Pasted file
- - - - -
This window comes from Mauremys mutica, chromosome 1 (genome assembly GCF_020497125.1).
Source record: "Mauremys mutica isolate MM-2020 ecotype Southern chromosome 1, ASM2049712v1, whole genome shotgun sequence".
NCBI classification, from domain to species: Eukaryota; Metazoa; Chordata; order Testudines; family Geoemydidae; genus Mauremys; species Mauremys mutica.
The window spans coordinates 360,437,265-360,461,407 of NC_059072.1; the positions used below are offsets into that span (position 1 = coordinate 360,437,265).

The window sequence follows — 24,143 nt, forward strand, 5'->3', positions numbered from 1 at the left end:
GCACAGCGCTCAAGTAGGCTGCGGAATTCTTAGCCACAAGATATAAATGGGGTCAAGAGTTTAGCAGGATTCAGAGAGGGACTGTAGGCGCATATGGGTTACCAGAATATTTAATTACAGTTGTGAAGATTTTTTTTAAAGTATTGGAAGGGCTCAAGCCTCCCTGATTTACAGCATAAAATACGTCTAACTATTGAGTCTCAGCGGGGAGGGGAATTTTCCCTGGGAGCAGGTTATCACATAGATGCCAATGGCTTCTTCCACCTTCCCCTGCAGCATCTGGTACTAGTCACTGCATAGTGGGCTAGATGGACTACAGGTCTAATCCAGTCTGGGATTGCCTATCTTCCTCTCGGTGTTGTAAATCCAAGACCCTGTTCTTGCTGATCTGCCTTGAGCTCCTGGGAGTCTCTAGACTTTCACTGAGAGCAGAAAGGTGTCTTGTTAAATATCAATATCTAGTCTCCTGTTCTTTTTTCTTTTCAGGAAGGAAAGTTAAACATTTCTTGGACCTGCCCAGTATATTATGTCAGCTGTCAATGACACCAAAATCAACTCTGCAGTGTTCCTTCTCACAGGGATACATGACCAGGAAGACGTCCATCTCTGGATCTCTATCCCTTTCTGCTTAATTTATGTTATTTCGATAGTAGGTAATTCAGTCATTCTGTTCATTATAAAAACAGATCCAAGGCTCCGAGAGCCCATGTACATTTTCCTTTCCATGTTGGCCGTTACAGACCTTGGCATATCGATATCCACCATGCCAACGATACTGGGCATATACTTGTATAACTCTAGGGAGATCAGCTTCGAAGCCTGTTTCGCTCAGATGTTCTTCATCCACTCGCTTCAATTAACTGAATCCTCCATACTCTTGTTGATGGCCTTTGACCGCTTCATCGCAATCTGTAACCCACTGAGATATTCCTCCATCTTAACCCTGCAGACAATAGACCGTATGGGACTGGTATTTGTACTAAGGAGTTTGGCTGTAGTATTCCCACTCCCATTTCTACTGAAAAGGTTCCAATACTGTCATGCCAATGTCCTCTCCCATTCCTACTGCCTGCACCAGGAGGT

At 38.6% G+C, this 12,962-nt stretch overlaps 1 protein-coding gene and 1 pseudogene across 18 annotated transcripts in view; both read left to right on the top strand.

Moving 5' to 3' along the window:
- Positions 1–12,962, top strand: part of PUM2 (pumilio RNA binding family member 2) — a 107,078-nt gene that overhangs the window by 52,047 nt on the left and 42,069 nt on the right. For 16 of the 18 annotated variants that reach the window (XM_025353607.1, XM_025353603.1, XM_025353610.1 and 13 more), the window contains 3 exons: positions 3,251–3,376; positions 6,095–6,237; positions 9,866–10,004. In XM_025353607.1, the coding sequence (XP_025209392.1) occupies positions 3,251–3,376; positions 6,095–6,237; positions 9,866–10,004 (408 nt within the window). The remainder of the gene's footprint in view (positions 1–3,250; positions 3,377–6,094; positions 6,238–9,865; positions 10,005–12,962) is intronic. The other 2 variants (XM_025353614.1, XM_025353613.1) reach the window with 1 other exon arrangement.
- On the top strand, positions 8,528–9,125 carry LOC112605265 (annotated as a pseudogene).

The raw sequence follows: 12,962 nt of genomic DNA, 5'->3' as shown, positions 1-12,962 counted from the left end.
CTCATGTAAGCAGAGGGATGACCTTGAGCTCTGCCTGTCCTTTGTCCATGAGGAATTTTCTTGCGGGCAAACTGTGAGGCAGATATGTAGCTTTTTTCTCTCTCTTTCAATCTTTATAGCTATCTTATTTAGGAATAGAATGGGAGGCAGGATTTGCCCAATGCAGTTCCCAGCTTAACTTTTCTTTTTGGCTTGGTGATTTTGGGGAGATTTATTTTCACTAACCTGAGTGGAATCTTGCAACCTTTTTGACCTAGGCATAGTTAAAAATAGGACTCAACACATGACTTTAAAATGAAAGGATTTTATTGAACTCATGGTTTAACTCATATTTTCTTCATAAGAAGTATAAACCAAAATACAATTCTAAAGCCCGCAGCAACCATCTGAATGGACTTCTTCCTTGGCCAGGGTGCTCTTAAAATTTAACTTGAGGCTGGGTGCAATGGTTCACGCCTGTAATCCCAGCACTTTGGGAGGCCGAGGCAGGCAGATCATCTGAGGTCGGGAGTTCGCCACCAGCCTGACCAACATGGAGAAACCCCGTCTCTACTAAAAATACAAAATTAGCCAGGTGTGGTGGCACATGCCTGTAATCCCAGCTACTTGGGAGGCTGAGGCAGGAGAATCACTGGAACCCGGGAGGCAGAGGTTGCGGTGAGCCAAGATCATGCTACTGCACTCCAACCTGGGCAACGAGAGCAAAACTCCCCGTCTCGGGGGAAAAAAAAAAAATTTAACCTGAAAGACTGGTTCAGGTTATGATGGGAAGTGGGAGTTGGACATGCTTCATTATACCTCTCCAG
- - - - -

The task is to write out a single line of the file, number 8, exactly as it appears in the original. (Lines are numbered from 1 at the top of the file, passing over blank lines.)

Moving 5' to 3' along the window: